Zartler acknowledges that a single parent’s effort to compensate by attempting to play both gender roles often results in exhaustion and loneliness. Many single parents compensate by bringing in a new partner, with the hope that the new partner can fill the shoes of the non-residential parent in some way. In a worst case scenario, the ineffective pattern of cyclical cohabitation exists, in which a residential parent invites a merry-go-round of significant others into the home, generally for parental support. I’ve discussed the importance of wariness when involving new romantic interests in single-parent families in other blog posts; Zartler reminds us that when new adults are introduced into the family system appropriately, children perceive them as being helpful in their goals of imitating nuclear families.
Single-parent families also compensate by positively promoting the non-residential parents. This resilience strategy can be useful when the separate parents have negotiated an effective process for co-parenting. However, Zartler noticed that few of the children considered this a resilience strategy, perhaps because of the dissonance between this option and their goals of imitating nuclear families, or perhaps because they remember/have heard about the tension between their parents.
Finally, Zartler identified families that encouraged their children to make relationships with adults in the community. Most of the parents surveyed were single mothers, many of whom elaborated on the positive interactions between their sons and older male role models. Single parents also looked to their own siblings to provide same-gendered relationships for their nieces and nephews; Zartler noticed, however, that a single parent often felt they were burdening a potential aunt of uncle who had their own spouse and/or children. Children also seek out these common-gendered relationships amongst family members and peers, often regardless of the boundaries that single parents try to set around these relationships. Zartler suggests that single parents take the initiative to establish healthy same-gendered relationships with their children.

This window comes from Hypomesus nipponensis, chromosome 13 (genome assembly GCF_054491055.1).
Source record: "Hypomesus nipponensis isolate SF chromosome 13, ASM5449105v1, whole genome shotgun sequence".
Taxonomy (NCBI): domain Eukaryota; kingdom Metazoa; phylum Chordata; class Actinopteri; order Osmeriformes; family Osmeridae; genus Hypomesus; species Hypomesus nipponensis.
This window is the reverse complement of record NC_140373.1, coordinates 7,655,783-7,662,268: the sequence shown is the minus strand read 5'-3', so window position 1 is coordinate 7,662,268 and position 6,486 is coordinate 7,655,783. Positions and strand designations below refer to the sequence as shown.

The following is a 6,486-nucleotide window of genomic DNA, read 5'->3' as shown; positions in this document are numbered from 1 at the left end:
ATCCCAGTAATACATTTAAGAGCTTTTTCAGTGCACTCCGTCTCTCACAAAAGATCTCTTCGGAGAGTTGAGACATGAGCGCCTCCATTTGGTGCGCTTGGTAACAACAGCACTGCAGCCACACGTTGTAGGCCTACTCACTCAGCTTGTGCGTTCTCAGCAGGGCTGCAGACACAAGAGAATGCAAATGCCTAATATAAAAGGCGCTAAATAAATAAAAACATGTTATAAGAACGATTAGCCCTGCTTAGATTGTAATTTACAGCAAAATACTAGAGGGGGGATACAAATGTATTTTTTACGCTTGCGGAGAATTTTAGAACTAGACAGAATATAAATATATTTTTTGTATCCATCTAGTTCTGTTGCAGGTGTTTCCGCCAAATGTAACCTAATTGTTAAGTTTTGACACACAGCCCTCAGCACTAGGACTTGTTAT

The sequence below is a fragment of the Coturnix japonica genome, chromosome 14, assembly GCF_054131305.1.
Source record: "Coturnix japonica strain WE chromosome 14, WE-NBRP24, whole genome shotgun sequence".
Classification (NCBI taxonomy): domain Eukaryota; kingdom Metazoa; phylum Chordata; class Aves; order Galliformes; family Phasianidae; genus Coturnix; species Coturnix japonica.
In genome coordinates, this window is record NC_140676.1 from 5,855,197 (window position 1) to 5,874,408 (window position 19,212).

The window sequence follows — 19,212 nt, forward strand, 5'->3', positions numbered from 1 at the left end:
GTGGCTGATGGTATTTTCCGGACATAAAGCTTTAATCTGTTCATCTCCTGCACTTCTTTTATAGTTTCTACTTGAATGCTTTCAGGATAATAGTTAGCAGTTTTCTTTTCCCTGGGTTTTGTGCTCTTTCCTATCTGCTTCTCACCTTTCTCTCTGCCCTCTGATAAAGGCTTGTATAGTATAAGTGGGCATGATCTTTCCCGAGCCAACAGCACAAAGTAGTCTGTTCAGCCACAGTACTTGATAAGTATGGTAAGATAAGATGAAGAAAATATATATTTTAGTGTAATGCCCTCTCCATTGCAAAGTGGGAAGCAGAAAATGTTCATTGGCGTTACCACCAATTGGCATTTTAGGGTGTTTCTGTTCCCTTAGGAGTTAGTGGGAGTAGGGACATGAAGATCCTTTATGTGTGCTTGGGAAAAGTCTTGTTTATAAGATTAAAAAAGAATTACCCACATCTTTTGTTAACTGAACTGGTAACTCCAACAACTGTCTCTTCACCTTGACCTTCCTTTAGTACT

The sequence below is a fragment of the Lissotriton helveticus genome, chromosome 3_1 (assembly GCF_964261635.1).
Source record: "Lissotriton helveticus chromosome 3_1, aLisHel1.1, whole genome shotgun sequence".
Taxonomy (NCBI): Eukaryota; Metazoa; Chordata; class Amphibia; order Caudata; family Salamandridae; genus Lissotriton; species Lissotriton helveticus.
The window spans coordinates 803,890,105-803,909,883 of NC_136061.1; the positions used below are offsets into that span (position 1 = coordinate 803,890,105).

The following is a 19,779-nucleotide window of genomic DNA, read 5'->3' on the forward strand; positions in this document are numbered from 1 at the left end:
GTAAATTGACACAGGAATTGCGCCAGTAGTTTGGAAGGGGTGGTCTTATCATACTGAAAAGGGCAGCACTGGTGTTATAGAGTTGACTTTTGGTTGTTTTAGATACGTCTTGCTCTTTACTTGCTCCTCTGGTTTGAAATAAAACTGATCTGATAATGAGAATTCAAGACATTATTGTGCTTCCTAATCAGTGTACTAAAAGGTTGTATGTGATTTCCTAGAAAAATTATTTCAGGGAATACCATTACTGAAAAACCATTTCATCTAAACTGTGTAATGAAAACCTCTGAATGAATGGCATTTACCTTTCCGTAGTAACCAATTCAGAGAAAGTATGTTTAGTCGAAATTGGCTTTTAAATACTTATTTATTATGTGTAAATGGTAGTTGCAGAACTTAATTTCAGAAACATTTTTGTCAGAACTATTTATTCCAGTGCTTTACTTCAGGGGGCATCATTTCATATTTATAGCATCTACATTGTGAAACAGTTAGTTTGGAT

Whereas imitation is a resilience strategy preferred by children (even though they have limited power over this strategy due to their dependence on the negotiation skills of their parents), compensation strategies are used and preferred primarily by the single parent as he/she adapts and renegotiates his/her own roles within the family while filling in potential gaps for the children.